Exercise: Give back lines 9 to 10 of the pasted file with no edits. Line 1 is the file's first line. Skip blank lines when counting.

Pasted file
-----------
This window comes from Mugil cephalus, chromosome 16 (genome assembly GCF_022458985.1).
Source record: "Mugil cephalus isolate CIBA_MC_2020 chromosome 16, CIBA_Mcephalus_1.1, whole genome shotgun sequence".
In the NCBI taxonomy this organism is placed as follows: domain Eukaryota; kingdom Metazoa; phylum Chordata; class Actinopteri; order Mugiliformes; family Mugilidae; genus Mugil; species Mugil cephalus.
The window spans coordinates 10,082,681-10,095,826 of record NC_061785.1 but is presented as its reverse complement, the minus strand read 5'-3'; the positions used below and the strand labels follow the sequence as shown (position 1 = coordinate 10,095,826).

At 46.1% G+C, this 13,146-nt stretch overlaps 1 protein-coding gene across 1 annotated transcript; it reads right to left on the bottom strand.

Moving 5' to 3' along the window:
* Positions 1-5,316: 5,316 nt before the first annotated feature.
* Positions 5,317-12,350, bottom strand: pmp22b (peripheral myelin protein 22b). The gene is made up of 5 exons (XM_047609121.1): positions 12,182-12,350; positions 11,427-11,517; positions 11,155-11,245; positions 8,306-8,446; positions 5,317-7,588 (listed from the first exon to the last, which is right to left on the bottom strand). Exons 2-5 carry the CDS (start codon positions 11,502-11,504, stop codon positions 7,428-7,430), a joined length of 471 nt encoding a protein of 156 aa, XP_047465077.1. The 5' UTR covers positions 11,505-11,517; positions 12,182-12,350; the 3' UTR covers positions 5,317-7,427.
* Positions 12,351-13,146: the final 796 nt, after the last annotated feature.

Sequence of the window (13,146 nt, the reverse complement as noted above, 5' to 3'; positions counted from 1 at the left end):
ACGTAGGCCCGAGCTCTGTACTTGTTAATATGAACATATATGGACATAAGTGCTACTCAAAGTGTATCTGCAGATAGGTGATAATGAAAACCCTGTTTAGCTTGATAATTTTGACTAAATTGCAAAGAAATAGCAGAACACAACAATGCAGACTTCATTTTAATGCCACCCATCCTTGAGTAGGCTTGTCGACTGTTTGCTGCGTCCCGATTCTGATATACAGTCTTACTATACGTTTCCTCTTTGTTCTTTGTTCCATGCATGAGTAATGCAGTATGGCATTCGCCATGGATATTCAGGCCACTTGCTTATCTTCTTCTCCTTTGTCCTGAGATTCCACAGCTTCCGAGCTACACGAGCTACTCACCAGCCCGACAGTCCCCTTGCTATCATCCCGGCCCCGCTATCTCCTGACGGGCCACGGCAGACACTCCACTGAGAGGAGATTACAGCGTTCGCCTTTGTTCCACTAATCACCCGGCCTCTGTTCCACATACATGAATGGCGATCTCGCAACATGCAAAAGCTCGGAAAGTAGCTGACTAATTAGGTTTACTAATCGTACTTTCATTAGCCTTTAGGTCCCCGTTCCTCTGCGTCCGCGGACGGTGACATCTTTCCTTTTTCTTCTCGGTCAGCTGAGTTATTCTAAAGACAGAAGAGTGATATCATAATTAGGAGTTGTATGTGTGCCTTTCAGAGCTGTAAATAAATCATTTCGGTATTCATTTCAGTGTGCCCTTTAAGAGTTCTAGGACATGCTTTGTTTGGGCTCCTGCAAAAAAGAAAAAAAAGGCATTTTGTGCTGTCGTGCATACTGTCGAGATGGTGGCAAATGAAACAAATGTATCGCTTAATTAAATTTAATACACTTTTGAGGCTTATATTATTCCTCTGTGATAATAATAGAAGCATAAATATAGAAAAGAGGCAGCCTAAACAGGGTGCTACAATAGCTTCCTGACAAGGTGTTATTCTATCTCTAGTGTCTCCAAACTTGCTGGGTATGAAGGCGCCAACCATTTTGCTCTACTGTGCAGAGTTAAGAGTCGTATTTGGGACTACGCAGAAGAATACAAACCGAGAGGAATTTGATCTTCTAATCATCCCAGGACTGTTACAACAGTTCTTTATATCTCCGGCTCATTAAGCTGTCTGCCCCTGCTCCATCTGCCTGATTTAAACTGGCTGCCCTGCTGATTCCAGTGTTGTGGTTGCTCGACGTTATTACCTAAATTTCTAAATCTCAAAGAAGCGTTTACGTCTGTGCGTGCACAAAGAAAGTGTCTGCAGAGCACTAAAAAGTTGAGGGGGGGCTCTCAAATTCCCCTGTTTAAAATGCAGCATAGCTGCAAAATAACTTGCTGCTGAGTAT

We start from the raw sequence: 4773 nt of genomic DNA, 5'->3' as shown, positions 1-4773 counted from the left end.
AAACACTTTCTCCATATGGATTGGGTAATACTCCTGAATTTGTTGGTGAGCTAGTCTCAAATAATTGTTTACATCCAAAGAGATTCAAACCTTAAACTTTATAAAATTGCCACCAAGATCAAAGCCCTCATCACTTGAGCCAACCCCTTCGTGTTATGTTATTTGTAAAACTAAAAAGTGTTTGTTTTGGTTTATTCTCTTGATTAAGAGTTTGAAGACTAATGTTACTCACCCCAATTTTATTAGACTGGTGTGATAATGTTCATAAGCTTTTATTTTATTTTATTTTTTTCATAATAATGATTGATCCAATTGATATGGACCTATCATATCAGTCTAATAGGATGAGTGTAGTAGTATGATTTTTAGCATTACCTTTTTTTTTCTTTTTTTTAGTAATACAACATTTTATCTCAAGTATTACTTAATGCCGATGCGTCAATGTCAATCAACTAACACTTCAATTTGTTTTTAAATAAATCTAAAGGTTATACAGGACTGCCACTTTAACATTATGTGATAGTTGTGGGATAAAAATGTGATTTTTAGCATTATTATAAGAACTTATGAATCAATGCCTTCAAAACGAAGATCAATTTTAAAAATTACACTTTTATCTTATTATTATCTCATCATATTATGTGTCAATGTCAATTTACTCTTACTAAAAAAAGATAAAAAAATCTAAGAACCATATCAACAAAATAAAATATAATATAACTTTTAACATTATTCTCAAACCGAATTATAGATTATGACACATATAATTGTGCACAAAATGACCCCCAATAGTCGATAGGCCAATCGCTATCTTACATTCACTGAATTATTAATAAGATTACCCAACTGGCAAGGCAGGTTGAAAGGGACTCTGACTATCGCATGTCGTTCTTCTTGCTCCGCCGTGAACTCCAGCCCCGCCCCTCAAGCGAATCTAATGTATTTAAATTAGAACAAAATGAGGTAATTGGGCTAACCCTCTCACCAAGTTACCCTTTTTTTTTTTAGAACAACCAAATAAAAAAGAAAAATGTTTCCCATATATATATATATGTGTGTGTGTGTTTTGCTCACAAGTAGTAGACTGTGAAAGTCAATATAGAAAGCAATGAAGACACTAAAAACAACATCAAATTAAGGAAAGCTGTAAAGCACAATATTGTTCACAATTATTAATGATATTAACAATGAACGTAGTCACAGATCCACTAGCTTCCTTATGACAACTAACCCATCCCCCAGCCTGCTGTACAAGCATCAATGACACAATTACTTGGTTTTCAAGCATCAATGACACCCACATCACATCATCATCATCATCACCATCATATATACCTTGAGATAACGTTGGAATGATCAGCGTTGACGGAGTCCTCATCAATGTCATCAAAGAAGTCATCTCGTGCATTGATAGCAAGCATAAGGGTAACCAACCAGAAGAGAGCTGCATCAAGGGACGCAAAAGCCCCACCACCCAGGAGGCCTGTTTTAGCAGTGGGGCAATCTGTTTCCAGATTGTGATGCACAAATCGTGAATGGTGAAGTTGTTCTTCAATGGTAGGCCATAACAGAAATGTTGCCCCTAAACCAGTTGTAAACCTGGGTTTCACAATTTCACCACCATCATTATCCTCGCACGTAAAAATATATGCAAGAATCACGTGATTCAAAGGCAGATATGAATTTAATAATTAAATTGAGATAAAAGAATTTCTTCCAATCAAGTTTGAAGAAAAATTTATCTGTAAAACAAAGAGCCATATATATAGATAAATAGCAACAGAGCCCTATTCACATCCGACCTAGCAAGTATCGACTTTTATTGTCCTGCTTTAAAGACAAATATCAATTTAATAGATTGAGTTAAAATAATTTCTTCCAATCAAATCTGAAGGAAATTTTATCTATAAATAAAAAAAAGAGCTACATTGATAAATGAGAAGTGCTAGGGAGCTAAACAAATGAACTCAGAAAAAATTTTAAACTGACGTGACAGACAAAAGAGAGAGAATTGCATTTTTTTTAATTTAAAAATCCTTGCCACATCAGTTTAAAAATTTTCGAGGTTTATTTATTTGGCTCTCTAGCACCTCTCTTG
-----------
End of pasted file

* Positions 12,351-13,146: the final 796 nt, after the last annotated feature.

Sequence of the window (13,146 nt, the reverse complement as noted above, 5' to 3'; positions counted from 1 at the left end):